Monday, April 25, 2011

We bought the farm…

On one hand, it happened really fast. On the other, we’d been thinking about it pretty much non-stop since Costa Rica. Browsing the online real estate sites, we’d seen everything from 100 acre unbuilt parcels to cookie-cutter mini-mansions with a manicured acre out back but not a lot in between. What we were looking for had a few names: hobby farm, gentleman’s farm, micro farm, homestead.

One of the first tasks was figuring out how big an acre was. We were able to determine that our house in the city was on .05 acres. Turns out, an acre is roughly 44,000 square feet or a 210 by 210 foot square. What does that mean? Most of the way across a football field. How far the average golfer can hit with a driver. A 20 story building on its side. And of course, from your driver’s test, the distance traveled in 4 seconds at 35 miles per hour. So based on some complicated computations – primarily how much land we thought might be enough to justify buying a tractor or at least a ride on mower – we came to the conclusion that we wanted at least 2 acres. I immediately started considering how many cup holders I would need, though in hindsight, I may have been getting a little ahead of myself.

We did a lot of driving around the small rural towns within an hour or so of San Francisco, some I’d spent time in having grown up in the area and some I’d only seen on maps, and got pretty familiar with the iPhone app. Sonoma and Sebastopol were two of our favorite towns, though the former was a bit stodgy and the latter a bit hippy (and far). In the end, we came back around to Petaluma. It just had the right combination of a small town feel with the amenities of a medium sized city. Ann and I had driven the 45 minutes up to Petaluma for the past few years with my Mom to help her get her Christmas tree from one farm she really likes, and each time we passed through the historic downtown, we’d comment that it was a place we always wanted to spend more time. Plus, its location made it a great central spot for exploring west to the coast, east to Wine Country, north towards the redwoods and south to the City.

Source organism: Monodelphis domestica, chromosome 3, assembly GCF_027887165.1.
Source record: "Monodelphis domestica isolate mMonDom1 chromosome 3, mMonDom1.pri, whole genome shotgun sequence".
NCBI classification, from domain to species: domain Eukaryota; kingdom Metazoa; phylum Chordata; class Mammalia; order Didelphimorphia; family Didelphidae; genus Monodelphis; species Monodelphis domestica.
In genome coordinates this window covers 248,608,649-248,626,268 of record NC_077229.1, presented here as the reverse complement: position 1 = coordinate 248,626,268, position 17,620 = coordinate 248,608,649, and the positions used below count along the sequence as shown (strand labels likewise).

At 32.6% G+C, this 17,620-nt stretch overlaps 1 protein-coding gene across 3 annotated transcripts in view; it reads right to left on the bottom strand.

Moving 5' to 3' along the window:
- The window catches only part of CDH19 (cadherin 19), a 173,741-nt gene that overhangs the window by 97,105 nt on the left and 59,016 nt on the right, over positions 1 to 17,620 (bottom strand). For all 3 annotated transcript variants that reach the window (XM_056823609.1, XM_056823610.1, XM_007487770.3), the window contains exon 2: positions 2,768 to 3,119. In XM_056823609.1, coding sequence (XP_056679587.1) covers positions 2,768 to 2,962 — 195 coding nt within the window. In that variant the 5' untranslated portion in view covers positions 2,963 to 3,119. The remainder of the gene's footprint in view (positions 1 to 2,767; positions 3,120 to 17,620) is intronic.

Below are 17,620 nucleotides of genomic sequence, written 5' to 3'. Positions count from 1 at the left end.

There were a few listings in Petaluma we’d seen online but hadn’t had a chance to tour, so I called up a friend from high school who is a local real estate agent. She’d helped us buy our house in the city four years before, and we’d found that the hardest part about working with her was remembering to call her Elizabeth in front of the other agents rather than her high school nickname, “Biz.” She understood completely what we were looking for: someplace that had all the components but wasn’t “done.” We wanted to be able to put our own style and sweat equity into it but didn’t want to pay for someone else’s questionable ideas.

Once through the sagging galvanized ranch gate with a viney overgrowth of assorted wire fencing patching the holes, the driveway opens up. To the right, the closed door of a two car garage with purple wisteria clusters framing the entrance against the tan wooden siding divides two paths leading around to sparse decks on the front and back. To the left, a high peak and hay doors rise above the two sliding doors of the barn, white trimmed in a deep red. There are boards on the exterior of the barn that are over 16 inches wide and could only have come from old growth coastal redwoods. They proudly wear the scars from a long-defunct sawmill blade that must have been as tall as I am. Inside, the floor slopes queasily and the ladder creaks as I peek into the loft and am greeted by a starscape, tiny beams of light sneaking through the gaps between the wood and holes left by nails that have long since turned to rust.